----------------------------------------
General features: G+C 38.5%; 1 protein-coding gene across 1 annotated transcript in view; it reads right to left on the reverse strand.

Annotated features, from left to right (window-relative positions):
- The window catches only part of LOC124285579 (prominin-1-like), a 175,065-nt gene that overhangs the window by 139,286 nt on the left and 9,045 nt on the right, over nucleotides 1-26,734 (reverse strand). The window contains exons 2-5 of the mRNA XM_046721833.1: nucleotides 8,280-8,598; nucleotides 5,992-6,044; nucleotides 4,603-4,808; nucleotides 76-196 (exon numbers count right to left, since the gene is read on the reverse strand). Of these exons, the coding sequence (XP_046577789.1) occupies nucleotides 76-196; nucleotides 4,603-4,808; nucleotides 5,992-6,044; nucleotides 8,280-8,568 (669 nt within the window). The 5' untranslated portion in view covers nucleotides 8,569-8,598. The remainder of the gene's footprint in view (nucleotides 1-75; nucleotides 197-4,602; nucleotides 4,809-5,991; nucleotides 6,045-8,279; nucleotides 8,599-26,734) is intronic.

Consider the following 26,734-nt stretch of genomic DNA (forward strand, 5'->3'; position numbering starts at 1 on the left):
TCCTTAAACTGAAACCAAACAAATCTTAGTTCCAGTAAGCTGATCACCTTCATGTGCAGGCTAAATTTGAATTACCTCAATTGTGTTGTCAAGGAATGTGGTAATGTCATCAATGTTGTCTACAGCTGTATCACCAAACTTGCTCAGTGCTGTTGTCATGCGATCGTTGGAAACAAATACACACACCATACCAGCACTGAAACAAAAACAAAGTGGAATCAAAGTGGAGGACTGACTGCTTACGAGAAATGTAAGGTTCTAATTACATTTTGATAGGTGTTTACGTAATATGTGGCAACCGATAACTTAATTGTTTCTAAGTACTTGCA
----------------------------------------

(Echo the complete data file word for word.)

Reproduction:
General features: G+C 38.5%; 1 protein-coding gene across 1 annotated transcript in view; it reads right to left on the reverse strand.

Annotated features, from left to right (window-relative positions):
- The window catches only part of LOC124285579 (prominin-1-like), a 175,065-nt gene that overhangs the window by 139,286 nt on the left and 9,045 nt on the right, over nucleotides 1-26,734 (reverse strand). The window contains exons 2-5 of the mRNA XM_046721833.1: nucleotides 8,280-8,598; nucleotides 5,992-6,044; nucleotides 4,603-4,808; nucleotides 76-196 (exon numbers count right to left, since the gene is read on the reverse strand). Of these exons, the coding sequence (XP_046577789.1) occupies nucleotides 76-196; nucleotides 4,603-4,808; nucleotides 5,992-6,044; nucleotides 8,280-8,568 (669 nt within the window). The 5' untranslated portion in view covers nucleotides 8,569-8,598. The remainder of the gene's footprint in view (nucleotides 1-75; nucleotides 197-4,602; nucleotides 4,809-5,991; nucleotides 6,045-8,279; nucleotides 8,599-26,734) is intronic.

Consider the following 26,734-nt stretch of genomic DNA (forward strand, 5'->3'; position numbering starts at 1 on the left):
TCCTTAAACTGAAACCAAACAAATCTTAGTTCCAGTAAGCTGATCACCTTCATGTGCAGGCTAAATTTGAATTACCTCAATTGTGTTGTCAAGGAATGTGGTAATGTCATCAATGTTGTCTACAGCTGTATCACCAAACTTGCTCAGTGCTGTTGTCATGCGATCGTTGGAAACAAATACACACACCATACCAGCACTGAAACAAAAACAAAGTGGAATCAAAGTGGAGGACTGACTGCTTACGAGAAATGTAAGGTTCTAATTACATTTTGATAGGTGTTTACGTAATATGTGGCAACCGATAACTTAATTGTTTCTAAGTACTTGCA